Thank you, Marina Rustow, Amel Bensalim, and Athina Pfeiffer!

Thank you, Marina Rustow and Ph.D. students, Amel Bensalim and Athina Pfeiffer, for joining us as guest blog editors in January. In case you missed their blog posts, here they are: Are Medieval Arabic Judicial Documents as Opaque as They Look? (Rustow) Why I No Longer Use the Term “Qāḍī-Court Documents” (Rustow) Getting to know … Continue reading Thank you, Marina Rustow, Amel Bensalim, and Athina Pfeiffer!

Documents of Sale as Living Objects

By Athina Pfeiffer Professor Marina Rustow's note: "Having been asked twice now to contribute to the ILB, I’ve been making my way into the corpus of Islamic notarial documents preserved in Cairo Geniza. In the hope of understanding them better, I taught a PhD seminar on them in Fall 2022. Two of my students, Amel … Continue reading Documents of Sale as Living Objects

Getting to know iqrārs

By Amel Bensalim Professor Marina Rustow's note: "Having been asked twice now to contribute to the ILB, I’ve been making my way into the corpus of Islamic notarial documents preserved in Cairo Geniza. In the hope of understanding them better, I taught a PhD seminar on them in Fall 2022. Two of my students, Amel … Continue reading Getting to know iqrārs

Why I No Longer Use the Term “Qāḍī-Court Documents”

By Marina Rustow I came into my graduate seminar on Arabic legal documents with some experience in paleography and diplomatics, but vanishingly little knowledge of the material I was going to be teaching. I knew I wouldn’t always, or even often, have answers about how to read the sources, let alone how the judicial system … Continue reading Why I No Longer Use the Term “Qāḍī-Court Documents”

Are Medieval Arabic Judicial Documents as Opaque as They Look?

By Marina Rustow Legal documents have survived from the medieval Islamic world in considerable quantity, but the mystery of their quotidian production and use abides. The mystery concerns personnel and physical location: Who wrote documents, and where? Where did witnesses sign them? To what extent were judges involved in their production and handling? Over the … Continue reading Are Medieval Arabic Judicial Documents as Opaque as They Look?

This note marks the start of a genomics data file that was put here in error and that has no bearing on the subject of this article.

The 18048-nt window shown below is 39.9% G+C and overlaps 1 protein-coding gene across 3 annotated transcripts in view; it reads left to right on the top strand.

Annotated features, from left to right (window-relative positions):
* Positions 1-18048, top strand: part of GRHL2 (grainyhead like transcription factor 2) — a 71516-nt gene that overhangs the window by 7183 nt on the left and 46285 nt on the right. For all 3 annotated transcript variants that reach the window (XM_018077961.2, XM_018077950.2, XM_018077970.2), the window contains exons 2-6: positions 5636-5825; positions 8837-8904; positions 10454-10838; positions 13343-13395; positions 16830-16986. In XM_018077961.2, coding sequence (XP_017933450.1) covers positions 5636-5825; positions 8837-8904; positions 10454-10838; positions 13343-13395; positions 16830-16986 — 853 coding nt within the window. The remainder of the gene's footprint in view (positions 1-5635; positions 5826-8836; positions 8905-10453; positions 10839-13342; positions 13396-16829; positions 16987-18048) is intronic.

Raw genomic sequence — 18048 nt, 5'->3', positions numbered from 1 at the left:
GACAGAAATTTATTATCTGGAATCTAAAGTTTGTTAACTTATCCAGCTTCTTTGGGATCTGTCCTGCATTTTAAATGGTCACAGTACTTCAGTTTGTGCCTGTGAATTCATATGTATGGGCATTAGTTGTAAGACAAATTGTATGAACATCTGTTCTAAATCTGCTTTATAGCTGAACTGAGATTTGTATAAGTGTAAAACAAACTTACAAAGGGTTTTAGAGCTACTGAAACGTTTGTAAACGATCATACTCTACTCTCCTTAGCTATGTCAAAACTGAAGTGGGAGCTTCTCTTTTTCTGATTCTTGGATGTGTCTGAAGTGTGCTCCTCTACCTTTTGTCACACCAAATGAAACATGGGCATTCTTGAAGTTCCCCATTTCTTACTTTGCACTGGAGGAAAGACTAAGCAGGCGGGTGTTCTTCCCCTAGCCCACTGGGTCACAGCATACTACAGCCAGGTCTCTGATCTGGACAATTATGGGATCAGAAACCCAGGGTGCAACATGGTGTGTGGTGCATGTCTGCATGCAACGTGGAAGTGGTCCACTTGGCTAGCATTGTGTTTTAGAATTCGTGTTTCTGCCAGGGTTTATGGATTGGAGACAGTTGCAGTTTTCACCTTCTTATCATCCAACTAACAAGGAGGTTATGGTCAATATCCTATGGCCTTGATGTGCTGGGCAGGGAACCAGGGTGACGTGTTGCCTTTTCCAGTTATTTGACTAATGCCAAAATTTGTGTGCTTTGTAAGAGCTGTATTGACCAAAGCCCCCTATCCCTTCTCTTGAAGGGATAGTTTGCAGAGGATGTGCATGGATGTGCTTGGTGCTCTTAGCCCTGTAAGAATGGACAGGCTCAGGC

Welcome to our January Guest Blogger: Marina Rustow

I am a social historian of the medieval Middle East, and I work with a relatively neglected type of source: documents, especially sources from the Cairo Geniza, a cache of roughly 400,000 folio pages and fragments preserved in an Egyptian synagogue. I also work with Arabic papyri and paper documents from other sources. Most of … Continue reading Welcome to our January Guest Blogger: Marina Rustow

Thank you, Iza Hussin!

Thank you, Iza Hussin for joining us as guest blog editor in December. In case you missed her blog posts, here they are: Introduction: How to do things with translation How to do things with translation: ‘Law’ in the Malay world How to do things with translation: ‘Religion’ How to do things with translation: ‘Personal … Continue reading Thank you, Iza Hussin!

How to do things with translation: Translation as archives of mobility

By Iza Hussin The opening pages of KPG7514.M35 1837,[1] the text that forms the subject of the first blog entry, and texts like it, have given scholars a better sense of how law was understood in the Malay world in its moment: Bahawa Ini Kitab Undang-Undang Qanun Yang Dipakai Dalam Negeri Johor, "this is the … Continue reading How to do things with translation: Translation as archives of mobility

How to do things with translation: ‘Personal law’

By Iza Hussin Whereas the first of these posts focussed on translation between one text and another, and the second on one set of vocabularies to another, this third post considers inter-imperial translation as a source for one of the most politically productive conflations in the history of modern Islamic legal institutions: personal status/family law/Islamic … Continue reading How to do things with translation: ‘Personal law’

How to do things with translation: ‘Religion’

By Iza Hussin Having focussed in the first blog post on a Malay world text and its internal translations of concepts relating to law in Malay, Arabic, and English, this second blog post considers translative dynamics within adjudicative institutions. In the case of the Kitab Undang-Undang Qanun Yang Dipakai Dalam Negeri Johor, we focused on … Continue reading How to do things with translation: ‘Religion’